Why is the “dividuality” idea important when thinking about suicide? For example, I may have problems at school, but be perfectly happy at home or with my friends. If I can focus on my “happy selves” I can escape the urge to commit suicide. Unfortunately, too many people see themselves as a single personality that cannot be separated, so if they have a hard time at their company, that problem ends up affecting their whole life. Then, there is no way to escape from your own pain to the point that you start thinking that in order to erase that pain you have to deny your whole self.
In many respects, Japanese and Western society have different values, customs and work cultures, and even the way we view life and death can be quite different. Under such circumstances, how would you like British people to see or perceive your story?
We can find both many similarities and differences between the Japanese and the British. After all, Japan has imported many Western ideas since the 19th century. Indeed, its process of modernisation was based on concepts imported from Europe and the United States. Today, we live in a democratic political system associated with the capitalist economic system. In particular, the idea of neo-liberalism is afflicting workers around the world, and in that respect, Japanese society and British society have a lot in common. The actual shape that problem takes may be unique to each country, but we share many things.
For example, before this novel, I wrote a work called The Last Metamorphosis which is based on the theme of Japanese hikikomori (social withdrawal). At that time, the hikikomori problem was said to be unique to Japan. Recently, however, it has been attracting attention in France as well. Even suicide, of course, is a global issue. People are starting to understand that. At the same time, these issues take on different connotations depending on the country, so I think that British readers will discover those differences and have a chance to make comparisons.
The interesting thing is that 10 years have passed since this novel was first published, and since then, the book has continued to sell without interruption. In a sense, now there are more people than ever who can connect with my story and understand my message.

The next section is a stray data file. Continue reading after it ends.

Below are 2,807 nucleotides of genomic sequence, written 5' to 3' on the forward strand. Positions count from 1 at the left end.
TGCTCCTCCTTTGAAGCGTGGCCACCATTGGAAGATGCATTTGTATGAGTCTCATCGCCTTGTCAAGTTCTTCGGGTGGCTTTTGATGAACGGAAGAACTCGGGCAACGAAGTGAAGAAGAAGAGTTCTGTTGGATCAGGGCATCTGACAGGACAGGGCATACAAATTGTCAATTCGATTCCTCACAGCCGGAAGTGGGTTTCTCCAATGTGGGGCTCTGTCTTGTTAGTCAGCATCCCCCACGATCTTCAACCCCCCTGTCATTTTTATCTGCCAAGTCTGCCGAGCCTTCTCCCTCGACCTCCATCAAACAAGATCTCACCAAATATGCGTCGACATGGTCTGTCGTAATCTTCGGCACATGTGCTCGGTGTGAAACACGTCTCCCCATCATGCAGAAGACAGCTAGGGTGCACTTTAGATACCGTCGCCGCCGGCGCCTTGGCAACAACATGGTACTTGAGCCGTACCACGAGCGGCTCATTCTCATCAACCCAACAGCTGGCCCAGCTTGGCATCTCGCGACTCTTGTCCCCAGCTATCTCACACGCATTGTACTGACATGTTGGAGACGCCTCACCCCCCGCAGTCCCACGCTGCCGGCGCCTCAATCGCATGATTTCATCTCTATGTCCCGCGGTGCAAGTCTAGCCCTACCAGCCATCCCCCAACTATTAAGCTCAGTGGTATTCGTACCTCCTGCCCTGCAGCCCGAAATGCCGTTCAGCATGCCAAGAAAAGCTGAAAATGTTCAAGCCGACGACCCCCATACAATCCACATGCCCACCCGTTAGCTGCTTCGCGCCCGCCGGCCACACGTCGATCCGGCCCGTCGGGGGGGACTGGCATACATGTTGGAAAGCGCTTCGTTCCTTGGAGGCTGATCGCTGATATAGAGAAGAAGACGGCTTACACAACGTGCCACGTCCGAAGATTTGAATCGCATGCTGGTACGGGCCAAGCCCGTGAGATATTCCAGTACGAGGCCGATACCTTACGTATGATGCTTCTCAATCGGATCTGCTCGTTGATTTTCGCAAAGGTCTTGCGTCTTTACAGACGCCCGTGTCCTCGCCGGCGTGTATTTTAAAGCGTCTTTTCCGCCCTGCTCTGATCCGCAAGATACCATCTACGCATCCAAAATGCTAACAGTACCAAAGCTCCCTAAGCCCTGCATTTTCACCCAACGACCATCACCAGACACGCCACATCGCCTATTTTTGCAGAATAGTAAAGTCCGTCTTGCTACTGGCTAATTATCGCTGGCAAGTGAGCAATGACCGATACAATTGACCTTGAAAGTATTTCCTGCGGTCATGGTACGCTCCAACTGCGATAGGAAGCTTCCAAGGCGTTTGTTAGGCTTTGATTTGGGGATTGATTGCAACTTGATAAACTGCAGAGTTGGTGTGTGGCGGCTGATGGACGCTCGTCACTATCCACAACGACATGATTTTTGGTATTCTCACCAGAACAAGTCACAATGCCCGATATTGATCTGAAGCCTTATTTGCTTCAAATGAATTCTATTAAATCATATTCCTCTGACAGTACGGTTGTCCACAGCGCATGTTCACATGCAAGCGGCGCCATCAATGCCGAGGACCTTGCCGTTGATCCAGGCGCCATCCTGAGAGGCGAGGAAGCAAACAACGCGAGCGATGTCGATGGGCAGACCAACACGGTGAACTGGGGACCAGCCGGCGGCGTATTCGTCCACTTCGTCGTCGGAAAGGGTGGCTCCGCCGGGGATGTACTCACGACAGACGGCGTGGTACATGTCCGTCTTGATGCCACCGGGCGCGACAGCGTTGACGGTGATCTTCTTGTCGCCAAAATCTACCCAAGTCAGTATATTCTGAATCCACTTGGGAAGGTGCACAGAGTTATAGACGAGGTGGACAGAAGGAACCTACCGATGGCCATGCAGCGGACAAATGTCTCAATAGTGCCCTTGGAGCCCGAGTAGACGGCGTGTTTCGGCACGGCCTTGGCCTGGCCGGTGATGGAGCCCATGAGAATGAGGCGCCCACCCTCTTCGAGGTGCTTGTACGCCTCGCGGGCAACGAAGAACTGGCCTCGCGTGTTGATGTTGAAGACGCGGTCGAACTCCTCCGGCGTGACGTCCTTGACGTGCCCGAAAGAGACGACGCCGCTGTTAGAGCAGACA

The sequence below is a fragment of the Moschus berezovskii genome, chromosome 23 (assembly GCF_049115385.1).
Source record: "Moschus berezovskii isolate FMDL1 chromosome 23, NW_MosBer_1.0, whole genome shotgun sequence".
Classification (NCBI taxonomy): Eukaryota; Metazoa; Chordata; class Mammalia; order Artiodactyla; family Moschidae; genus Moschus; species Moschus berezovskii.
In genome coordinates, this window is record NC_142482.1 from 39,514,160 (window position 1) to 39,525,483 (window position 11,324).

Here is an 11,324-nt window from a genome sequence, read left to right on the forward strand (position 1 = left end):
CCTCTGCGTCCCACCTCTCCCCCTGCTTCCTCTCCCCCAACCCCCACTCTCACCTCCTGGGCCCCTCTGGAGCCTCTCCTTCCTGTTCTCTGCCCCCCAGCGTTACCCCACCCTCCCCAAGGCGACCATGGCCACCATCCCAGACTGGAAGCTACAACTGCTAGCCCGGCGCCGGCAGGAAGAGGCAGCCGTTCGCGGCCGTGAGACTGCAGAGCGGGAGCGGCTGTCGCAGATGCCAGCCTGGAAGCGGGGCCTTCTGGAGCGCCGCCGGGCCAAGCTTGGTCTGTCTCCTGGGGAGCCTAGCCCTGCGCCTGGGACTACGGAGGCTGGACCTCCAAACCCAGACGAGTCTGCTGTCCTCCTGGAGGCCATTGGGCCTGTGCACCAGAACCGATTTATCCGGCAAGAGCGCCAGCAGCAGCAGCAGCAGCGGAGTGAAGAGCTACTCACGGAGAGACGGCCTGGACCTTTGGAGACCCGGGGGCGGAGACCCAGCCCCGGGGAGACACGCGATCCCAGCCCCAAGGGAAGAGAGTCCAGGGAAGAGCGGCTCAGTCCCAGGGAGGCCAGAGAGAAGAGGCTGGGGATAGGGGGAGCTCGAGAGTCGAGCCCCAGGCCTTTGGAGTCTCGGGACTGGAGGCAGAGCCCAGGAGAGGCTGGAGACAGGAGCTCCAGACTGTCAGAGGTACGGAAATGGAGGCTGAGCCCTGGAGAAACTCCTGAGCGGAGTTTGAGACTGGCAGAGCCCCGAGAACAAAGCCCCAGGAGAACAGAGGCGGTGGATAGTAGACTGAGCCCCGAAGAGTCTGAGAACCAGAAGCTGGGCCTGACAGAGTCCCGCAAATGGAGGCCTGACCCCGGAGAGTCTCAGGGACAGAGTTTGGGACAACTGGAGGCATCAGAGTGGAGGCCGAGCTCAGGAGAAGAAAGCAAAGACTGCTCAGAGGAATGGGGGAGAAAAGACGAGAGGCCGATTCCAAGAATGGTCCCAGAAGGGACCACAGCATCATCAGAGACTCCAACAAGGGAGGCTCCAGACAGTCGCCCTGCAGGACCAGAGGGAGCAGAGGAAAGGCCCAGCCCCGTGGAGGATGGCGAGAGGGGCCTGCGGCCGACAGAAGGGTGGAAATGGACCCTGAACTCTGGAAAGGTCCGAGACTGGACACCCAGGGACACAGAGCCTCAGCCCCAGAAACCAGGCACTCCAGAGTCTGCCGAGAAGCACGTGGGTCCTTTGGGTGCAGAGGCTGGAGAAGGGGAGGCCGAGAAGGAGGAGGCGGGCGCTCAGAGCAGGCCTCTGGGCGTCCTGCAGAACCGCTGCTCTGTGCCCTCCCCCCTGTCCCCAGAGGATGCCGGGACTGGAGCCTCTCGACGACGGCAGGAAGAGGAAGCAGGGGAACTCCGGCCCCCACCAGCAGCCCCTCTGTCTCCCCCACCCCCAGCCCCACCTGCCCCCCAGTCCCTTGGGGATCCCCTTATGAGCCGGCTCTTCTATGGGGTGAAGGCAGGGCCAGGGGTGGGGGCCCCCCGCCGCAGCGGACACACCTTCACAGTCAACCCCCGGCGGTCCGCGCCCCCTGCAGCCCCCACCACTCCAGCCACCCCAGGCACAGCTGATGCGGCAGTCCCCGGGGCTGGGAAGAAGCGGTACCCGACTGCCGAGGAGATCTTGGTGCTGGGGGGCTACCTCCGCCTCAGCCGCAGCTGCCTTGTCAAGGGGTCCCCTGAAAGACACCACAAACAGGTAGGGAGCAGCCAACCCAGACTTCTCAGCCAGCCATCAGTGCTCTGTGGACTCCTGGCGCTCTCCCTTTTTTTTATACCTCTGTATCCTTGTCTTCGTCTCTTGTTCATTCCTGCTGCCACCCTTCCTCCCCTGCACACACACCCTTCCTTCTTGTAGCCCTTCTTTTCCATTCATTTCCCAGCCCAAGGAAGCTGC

The character called Saeki, played by Abe Sadao, is creepy but quite impressive. Why did you make such a character?
There are various reasons, but what he talks about are the unpleasant truths that society tries to hide. There are generally believed values that people are supposed to embrace. If you live according to those values, we are told that everyone will be happy. Of course, real life is not that simple. Wanting to be happy is a wish that no one can deny, but if you pursue that desire, living may actually become painful. Should happiness really be pursued as such a goal? As a novelist, I wanted to question whether this is really the case.
When I wrote the novel, I was looking for a character who would tell an unacceptable thought in a very impactful way. So I created a character who is a bit unusual and disgusting, but who has the power to sow the seeds of doubt in the reader.
Interview by Gianni Simone
Synopsis Fill in the Blanks
A man suddenly finds himself revived from a death he has no recollection of. He supposedly fell from the roof of his workplace, but he has no memories of this. Why did he die, leaving behind his beloved wife and son? The man struggles to come to terms with the three-year blank of his death as he searches for answers, and eventually uncovers a most profound truth.
A suspense drama Fill in the Blanks broadcast on NHK WORLD-JAPAN
*Broadcast on Sunday (JST), also available on Video On Demand.
EP #1 Subtitled ver.:
16th October 2022 (WET) 01:10 – 02:00, 13:10 – 14:00
16th October 2022 (WET) 07:10 – 08:00, 17th October 2022 (JST) 19:10 – 20:00